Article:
Without any natural light, interior rooms can be a challenge to decorate—but it’s a challenge that these creative ideas will help you overcome.
By Diane Franklin
An interior bathroom, a basement rec room and an off-the-kitchen laundry room are among the areas in your home that may be noteworthy for what they are lacking—windows. The lack of natural light and openness that windows provide may seem like a detriment, but there are ways to overcome any perceived problems by trying a few of these simple tips.
Use white or light paint colours. Rooms without windows can seem confining, but white or lighter paint colours will help the room seem bigger than it actually is. In addition to whites or off-whites, you might also want to consider light blues, greens and other nature-inspired hues.
Make the lighting count. You’ll need to have good lighting in the room to compensate for what nature can’t provide. Have several sources of lighting—for instance, in a bathroom, use wall lights above the vanity and recessed lights above the shower. For a finished basement, make sure you use various kinds of lighting—i.e., table lamps, floor lamps, recessed lights, pendants, etc.—throughout the space so that it does seem too dark or shadowy.
Uses framed mirrors. Not only will a framed mirror mimic the look of a window, but it will also give greater depth to the room as if extending the view beyond the four walls.
Bring natural elements into the room. Whether it’s a floral wallpaper, a beachscape painting or a full-scale Tuscan wall mural, an element that “brings the outdoors in” will make the absence of a window seem less of an issue.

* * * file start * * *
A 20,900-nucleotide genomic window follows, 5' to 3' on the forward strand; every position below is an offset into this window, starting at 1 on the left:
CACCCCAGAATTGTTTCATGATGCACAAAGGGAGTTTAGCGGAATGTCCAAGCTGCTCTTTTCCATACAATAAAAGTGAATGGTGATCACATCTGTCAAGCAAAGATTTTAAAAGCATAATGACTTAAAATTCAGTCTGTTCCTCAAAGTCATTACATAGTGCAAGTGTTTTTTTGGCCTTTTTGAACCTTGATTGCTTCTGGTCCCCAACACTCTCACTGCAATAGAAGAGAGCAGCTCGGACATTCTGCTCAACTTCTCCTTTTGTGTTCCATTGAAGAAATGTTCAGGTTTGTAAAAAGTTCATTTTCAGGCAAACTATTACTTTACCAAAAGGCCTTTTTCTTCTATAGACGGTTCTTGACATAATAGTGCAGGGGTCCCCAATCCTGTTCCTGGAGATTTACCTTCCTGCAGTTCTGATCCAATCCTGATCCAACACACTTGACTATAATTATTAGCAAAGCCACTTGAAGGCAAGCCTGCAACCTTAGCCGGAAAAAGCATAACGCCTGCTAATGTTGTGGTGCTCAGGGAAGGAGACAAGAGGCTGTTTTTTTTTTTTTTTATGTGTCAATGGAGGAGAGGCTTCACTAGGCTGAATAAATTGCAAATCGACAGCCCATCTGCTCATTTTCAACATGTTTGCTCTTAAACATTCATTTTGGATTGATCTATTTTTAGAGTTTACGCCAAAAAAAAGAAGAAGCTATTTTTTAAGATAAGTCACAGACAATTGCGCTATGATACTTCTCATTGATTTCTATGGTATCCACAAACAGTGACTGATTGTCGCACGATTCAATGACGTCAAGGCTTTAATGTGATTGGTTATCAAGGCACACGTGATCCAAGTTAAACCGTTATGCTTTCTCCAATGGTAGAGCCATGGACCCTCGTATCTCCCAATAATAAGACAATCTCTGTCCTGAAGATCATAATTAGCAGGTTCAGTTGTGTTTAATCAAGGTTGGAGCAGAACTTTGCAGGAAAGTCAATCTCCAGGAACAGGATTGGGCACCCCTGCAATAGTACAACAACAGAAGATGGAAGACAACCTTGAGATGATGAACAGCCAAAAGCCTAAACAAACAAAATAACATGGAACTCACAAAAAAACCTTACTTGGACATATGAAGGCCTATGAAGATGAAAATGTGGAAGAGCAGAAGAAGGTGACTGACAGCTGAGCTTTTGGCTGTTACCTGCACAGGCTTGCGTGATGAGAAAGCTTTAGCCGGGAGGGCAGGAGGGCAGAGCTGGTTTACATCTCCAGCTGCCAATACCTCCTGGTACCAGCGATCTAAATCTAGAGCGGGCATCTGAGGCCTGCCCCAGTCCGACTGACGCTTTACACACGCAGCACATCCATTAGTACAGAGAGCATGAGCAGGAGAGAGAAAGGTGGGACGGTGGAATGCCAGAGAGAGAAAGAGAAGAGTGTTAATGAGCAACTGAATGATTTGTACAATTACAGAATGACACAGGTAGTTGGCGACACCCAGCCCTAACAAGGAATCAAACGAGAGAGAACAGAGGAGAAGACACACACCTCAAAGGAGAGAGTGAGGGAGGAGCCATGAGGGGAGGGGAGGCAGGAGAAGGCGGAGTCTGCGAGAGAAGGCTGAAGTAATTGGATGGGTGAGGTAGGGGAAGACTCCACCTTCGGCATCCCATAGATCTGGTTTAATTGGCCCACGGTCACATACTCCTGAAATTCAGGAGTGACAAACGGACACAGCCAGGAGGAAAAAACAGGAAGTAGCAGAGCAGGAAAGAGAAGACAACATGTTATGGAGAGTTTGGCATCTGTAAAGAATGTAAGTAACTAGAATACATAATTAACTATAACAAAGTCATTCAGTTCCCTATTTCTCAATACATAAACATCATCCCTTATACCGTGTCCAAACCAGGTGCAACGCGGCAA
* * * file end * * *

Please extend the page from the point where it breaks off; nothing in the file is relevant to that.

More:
Fake the real thing. Paint a trompe l’oeil window that provides the view of a faux idyllic nature scene. If you don’t have the painting talent to do so, hire a muralist to create one for you—or look for that effect in a wallpaper mural. Other ways to “fake” a window: Mount interior shutters on the wall or, if the room is large enough, hang full-length draperies to create a more formal look.
Open up the space. For rooms where privacy is not an issue, construct a transom window above a doorway or use French doors to make the space seem less confined.
Fill the walls. Nothing draws attention to the absence of a window like bare walls. Instead, make sure your walls have interesting artwork (scaled appropriately to the size of the room). Perhaps use a floor-to-ceiling bookshelf to fill the space. For some spaces, like finished basements, consider putting in a prefabricated fireplace. Not only will it add visual interest, but it’s another source of light that will make the lack of windows less obvious.
Use the windowless setting to your advantage. Sometimes a lack of natural light is a good thing—for instance, in the case of a home theater or a TV room. Without natural light shining through the windows, you’ll be able to enhance your viewing experience. Additionally, a room without windows might be the perfect setting for your home office—no worries about sunlight causing glare on your computer screen, and the privacy might be just what you need to avoid distractions.